The year 2021 witnessed increased abnormal weather phenomena and rising global temperatures. Last autumn, environmentalists and world leaders converged at COP26 to discuss and pledge greater responsibility to combat the climate emergency. A big part of the solution lies in decreasing our dependence on fossil fuels and increasing investment in renewable sources of energy.
An article on the United Nations website states: ‘Cheap electricity from renewable sources could provide 65 percent of the world’s total electricity supply by 2030. It could decarbonize 90 percent of the power sector by 2050, massively cutting carbon emissions and helping to mitigate climate change’.
India’s target to achieve net zero emissions by 2070 has been called ambitious, yet achievable if the country builds the capacity to harness and scale up the intervention of renewable sources of energy. The Government of India’s Ministry of New and Renewable Energy website explains the role of solar energy, stating: ‘solar energy has taken a central place in India’s National Action Plan on Climate Change with the National Solar Mission as one of the key missions. The mission targets installing 100 GW grid-connected solar power plants by the year 2022. This is in line with India’s Intended Nationally Determined Contributions (INDCs) target to achieve about 40 percent cumulative electric power installed capacity from non-fossil fuel based energy resources and to reduce the emission intensity of its GDP by 33 to 35 percent from 2005 level by 2030.’
Reducing the impact of climate change requires both individual and collective efforts. In order to mitigate the climate crisis, Dawoodi Bohra community centres across India have galvanised their plans to install solar energy systems. Over the past year, more than 40 centres have submitted their applications to Burhani Foundation, the Dawoodi Bohra community’s environmental awareness and research arm, which assesses each application and subsequently provides expert assistance and tailored solutions to each centre. As a result of its efforts, 17 community centres have successfully installed solar arrays on their rooftops.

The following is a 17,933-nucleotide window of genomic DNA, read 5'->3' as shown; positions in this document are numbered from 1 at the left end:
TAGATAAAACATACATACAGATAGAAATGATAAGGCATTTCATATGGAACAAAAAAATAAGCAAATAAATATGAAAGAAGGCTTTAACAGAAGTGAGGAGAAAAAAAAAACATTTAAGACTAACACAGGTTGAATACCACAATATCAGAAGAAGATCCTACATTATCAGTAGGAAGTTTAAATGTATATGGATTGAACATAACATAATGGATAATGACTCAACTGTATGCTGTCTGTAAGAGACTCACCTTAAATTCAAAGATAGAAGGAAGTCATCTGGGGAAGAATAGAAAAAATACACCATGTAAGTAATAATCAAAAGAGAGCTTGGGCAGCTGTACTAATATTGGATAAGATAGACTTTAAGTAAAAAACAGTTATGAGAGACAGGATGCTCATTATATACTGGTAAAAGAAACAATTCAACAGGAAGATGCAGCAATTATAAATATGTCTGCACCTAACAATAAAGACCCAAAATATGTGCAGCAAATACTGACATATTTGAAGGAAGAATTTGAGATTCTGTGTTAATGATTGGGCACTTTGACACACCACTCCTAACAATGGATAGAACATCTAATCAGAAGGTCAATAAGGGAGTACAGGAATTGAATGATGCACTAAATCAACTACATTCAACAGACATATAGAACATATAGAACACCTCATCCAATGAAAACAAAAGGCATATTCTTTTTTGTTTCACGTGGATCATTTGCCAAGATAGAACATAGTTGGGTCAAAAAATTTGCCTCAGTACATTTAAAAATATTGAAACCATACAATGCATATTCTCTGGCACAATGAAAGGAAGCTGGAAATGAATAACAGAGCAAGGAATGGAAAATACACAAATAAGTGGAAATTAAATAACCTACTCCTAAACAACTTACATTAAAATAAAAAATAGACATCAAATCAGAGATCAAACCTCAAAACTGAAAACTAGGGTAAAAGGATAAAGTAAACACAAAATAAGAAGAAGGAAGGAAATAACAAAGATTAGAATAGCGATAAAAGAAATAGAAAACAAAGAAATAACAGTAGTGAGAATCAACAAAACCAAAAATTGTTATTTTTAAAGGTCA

Burhani Foundation held a webinar on the 12th of June 2021 with representatives of these community centres to discuss the benefits of introducing and sustaining a solar power intervention programme. The webinar was followed up by site visits to gauge the feasibility of the programme in terms of location, budget and capacity.
Out of the 17 centres, the first three installations at Surendranagar, Palitana and Khamgaon have yielded positive outcomes with a cumulative carbon offset of 40 tonnes over the span of 6-12 months. To put this in an environmental context would be equivalent to planting 90 trees.
Burhanuddin Hamid, President of the Khamgaon community said, ‘At first, we were sceptical as we thought the project might be cumbersome, however, the entire process went by very smoothly. In terms of environmental action, this project has made us realise that ‘action speaks louder than words’. Hopefully this will be followed up with other important environmental causes” he continued.
‘This programme has two-fold benefits for us; it puts us on the path towards green energy, and helps subsidise our electricity costs which reduces a considerable amount of our financial obligation,’ said Yahya Aliasger, President of the Palitana community, where a 4KW system has been installed.
Burhani Foundation was established in 1991 by the late Syedna Mohammed Burhanuddin for environmental awareness and research. The foundation endeavours to make a significant and positive impact in environmental conservation and sustainability. Renewable Energy is one of its key focus areas among others including; water conservation, green cover, zero waste/sustainability and cleanliness.